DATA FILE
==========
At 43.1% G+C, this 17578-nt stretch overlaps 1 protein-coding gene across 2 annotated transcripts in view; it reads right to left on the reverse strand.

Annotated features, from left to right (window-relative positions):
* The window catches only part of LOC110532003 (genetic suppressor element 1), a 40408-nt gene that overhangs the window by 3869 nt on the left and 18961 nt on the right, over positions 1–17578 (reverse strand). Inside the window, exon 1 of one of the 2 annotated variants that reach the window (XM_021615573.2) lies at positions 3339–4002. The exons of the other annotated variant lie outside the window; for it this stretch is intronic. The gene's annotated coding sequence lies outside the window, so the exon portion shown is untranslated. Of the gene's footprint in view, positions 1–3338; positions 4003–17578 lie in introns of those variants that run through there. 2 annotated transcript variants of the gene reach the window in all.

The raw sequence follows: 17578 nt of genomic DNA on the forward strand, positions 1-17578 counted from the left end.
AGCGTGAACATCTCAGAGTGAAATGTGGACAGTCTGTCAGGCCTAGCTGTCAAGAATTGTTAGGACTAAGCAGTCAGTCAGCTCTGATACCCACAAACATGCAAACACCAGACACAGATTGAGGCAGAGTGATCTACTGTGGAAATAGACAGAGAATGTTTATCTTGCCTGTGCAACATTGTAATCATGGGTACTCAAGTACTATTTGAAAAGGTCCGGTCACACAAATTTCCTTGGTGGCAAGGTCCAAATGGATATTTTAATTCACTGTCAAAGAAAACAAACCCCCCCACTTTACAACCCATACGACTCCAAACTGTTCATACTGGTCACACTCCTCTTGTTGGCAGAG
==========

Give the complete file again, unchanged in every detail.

At 43.1% G+C, this 17578-nt stretch overlaps 1 protein-coding gene across 2 annotated transcripts in view; it reads right to left on the reverse strand.

Annotated features, from left to right (window-relative positions):
* The window catches only part of LOC110532003 (genetic suppressor element 1), a 40408-nt gene that overhangs the window by 3869 nt on the left and 18961 nt on the right, over positions 1–17578 (reverse strand). Inside the window, exon 1 of one of the 2 annotated variants that reach the window (XM_021615573.2) lies at positions 3339–4002. The exons of the other annotated variant lie outside the window; for it this stretch is intronic. The gene's annotated coding sequence lies outside the window, so the exon portion shown is untranslated. Of the gene's footprint in view, positions 1–3338; positions 4003–17578 lie in introns of those variants that run through there. 2 annotated transcript variants of the gene reach the window in all.

The raw sequence follows: 17578 nt of genomic DNA on the forward strand, positions 1-17578 counted from the left end.
AGCGTGAACATCTCAGAGTGAAATGTGGACAGTCTGTCAGGCCTAGCTGTCAAGAATTGTTAGGACTAAGCAGTCAGTCAGCTCTGATACCCACAAACATGCAAACACCAGACACAGATTGAGGCAGAGTGATCTACTGTGGAAATAGACAGAGAATGTTTATCTTGCCTGTGCAACATTGTAATCATGGGTACTCAAGTACTATTTGAAAAGGTCCGGTCACACAAATTTCCTTGGTGGCAAGGTCCAAATGGATATTTTAATTCACTGTCAAAGAAAACAAACCCCCCCACTTTACAACCCATACGACTCCAAACTGTTCATACTGGTCACACTCCTCTTGTTGGCAGAG